Tencent is reportedly interested in snapping up SoftBank's majority share in Supercell Oy, although they apparently also face a potential bidding war with a consortium formed of Giant Interactive and Tencent rivals Alibaba.
SoftBank, which upped its stake to 73 per cent last year, is thought to value the company at something between $5bn and $5.5bn. Rumours of SoftBank's desire to exit surfaced publicly last week, but sources say that some talks have been ongoing for almost a year, with Alibaba approaching in Autumn, 2015. SoftBank is reportedly carrying $80bn in debt, much of that thanks to its holdings in struggling US mobile carrier Sprint.
Both Tencent and Alibaba are said to be courting SoftBank and the Clash of Clans developer directly. Although Tencent's negotiations are at an earlier stage, a story from the Wall St Journal indicates that the Giant and Alibaba offer has stalled somewhat on price. The deal is complicated somewhat by the fact that SoftBank is the largest independent shareholder in Alibaba, whilst Alibaba founder Jack Ma sits on SoftBank's board.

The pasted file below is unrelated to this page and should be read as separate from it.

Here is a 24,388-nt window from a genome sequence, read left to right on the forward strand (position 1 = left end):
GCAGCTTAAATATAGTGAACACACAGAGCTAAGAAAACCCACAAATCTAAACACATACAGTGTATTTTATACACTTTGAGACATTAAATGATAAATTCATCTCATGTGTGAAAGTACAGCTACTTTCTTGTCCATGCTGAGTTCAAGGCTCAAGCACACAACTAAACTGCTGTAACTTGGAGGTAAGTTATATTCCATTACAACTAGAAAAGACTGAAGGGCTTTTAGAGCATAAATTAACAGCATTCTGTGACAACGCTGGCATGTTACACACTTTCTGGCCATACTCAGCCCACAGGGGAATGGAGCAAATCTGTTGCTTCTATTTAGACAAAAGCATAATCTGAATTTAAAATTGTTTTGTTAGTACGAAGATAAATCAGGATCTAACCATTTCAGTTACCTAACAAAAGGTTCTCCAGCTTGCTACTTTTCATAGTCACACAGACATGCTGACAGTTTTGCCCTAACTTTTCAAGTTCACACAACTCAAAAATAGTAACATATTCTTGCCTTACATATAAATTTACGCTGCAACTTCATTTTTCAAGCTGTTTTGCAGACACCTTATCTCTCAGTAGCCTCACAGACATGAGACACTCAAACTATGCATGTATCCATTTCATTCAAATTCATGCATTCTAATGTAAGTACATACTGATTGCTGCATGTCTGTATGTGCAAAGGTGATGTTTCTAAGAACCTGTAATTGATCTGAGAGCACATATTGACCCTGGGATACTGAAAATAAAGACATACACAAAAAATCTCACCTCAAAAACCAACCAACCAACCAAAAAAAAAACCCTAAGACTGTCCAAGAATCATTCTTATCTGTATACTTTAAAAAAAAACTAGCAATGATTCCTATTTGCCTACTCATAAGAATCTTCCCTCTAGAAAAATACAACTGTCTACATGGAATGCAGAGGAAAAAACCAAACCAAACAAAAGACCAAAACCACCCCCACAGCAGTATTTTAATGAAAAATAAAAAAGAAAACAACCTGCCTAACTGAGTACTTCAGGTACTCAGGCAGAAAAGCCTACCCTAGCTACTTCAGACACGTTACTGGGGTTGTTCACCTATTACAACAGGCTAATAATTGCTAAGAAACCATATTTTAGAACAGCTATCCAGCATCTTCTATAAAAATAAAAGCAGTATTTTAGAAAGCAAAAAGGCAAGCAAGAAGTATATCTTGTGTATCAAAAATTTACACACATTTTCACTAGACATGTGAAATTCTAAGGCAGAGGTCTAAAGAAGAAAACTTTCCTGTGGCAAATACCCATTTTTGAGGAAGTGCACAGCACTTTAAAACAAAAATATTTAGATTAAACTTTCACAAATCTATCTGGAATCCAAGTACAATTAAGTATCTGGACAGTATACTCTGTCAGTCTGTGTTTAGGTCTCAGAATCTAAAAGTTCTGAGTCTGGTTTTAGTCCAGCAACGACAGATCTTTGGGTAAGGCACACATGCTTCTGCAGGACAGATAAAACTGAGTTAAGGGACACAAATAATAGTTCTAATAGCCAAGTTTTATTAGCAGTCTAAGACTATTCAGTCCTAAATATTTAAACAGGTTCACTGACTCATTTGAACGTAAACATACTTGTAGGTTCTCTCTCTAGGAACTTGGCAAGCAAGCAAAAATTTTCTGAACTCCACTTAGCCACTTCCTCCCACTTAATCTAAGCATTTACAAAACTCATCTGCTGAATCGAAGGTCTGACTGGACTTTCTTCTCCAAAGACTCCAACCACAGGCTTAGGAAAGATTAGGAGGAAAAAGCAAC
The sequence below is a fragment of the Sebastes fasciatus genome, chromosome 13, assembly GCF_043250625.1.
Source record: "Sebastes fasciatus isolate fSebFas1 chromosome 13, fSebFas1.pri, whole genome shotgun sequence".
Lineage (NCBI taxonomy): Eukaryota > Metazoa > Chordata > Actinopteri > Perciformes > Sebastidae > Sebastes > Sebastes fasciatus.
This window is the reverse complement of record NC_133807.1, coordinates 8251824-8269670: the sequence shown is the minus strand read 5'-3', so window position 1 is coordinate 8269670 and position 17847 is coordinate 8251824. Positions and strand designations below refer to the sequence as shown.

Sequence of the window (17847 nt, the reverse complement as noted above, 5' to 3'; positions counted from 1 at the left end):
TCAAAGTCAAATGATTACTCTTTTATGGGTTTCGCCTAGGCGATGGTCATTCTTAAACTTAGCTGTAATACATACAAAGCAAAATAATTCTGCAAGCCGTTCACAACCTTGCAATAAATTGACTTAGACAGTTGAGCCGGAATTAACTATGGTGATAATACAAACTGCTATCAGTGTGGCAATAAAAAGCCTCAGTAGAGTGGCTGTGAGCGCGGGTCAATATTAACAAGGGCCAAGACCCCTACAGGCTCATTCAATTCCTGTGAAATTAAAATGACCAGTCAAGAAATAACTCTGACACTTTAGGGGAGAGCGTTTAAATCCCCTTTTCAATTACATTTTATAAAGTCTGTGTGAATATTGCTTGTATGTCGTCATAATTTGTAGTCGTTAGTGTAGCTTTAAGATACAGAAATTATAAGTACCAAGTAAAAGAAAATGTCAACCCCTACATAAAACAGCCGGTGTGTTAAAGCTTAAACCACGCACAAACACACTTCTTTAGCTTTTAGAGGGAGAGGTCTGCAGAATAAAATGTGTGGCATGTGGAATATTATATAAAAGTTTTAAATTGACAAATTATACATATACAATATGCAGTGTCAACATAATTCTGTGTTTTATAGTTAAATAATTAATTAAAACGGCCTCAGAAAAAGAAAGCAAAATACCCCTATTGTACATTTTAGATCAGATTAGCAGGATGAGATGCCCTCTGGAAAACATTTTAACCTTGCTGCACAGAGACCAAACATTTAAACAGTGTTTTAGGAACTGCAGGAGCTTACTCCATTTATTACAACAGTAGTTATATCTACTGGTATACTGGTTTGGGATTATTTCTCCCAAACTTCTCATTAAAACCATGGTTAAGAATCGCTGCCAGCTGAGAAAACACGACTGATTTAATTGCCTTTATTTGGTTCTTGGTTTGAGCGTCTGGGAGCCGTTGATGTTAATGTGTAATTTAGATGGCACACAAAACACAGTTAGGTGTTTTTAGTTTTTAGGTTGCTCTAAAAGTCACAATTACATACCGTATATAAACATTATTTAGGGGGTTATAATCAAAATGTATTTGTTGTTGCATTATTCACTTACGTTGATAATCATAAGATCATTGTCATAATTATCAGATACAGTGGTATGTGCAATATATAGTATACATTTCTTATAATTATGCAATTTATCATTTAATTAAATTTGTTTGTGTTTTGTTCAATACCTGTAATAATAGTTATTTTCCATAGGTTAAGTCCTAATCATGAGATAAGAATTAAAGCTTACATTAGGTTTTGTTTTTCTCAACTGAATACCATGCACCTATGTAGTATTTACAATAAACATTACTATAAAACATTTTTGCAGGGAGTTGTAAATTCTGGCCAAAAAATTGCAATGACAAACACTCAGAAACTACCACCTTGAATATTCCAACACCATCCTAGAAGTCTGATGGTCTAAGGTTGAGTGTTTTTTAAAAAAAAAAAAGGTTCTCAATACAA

Supercell itself seems keen to perpetuate the status quo for now. Sources close to the company indicate that the management would rather be owned by an investor which allows them to operate with autonomy, as SoftBank now does, and views Tencent as a more hands-on owner. Fearing that the firm would be overly involved in the day-to-day running of the studio, Supercell's management has apparently resisted its advances. Nonetheless, Tencent doesn't have a track record of interfering with its golden geese to detrimental effect. As well as a sizable minority stake in Epic, Tencent owns Riot Games outright, buying up remaining stock last winter.
Already a vast operator, Tencent also recently moved into the local Chinese hardware market, seeking to gain ground where both Sony and Microsoft have faltered by announcing its first console, known as the Blade. The Skylake architecture machine is being built by manufacturer Haier and will run Windows 10 in one of two modes. Regular Windows mode will allow it operate just like a living room PC, browsing, streaming etc, but TGP mode will give it fast, streamlined access to the Tencent Games Platform shop and infrastructure, turning it into a dedicated games machine.
Tencent has already confirmed a number of the games it publishes locally for the machine, including Monster Hunter Online, Need For Speed, League of Legends and NBA 2K, but third-party contributions are expected soon. It's unknown whether the Blade will ever make it outside of China, but remains unlikely.